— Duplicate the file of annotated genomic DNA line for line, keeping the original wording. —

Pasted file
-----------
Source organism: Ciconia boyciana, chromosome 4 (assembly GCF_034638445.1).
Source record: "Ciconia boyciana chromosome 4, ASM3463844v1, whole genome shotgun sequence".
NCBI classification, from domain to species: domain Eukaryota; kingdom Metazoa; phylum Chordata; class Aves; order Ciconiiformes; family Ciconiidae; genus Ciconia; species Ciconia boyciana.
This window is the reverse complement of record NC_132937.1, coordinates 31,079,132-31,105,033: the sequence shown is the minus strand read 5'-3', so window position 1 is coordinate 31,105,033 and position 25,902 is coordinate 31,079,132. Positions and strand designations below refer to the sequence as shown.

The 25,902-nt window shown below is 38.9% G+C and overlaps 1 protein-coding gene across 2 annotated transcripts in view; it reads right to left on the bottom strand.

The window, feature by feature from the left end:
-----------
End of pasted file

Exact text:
Source organism: Ciconia boyciana, chromosome 4 (assembly GCF_034638445.1).
Source record: "Ciconia boyciana chromosome 4, ASM3463844v1, whole genome shotgun sequence".
NCBI classification, from domain to species: domain Eukaryota; kingdom Metazoa; phylum Chordata; class Aves; order Ciconiiformes; family Ciconiidae; genus Ciconia; species Ciconia boyciana.
This window is the reverse complement of record NC_132937.1, coordinates 31,079,132-31,105,033: the sequence shown is the minus strand read 5'-3', so window position 1 is coordinate 31,105,033 and position 25,902 is coordinate 31,079,132. Positions and strand designations below refer to the sequence as shown.

The 25,902-nt window shown below is 38.9% G+C and overlaps 1 protein-coding gene across 2 annotated transcripts in view; it reads right to left on the bottom strand.

The window, feature by feature from the left end: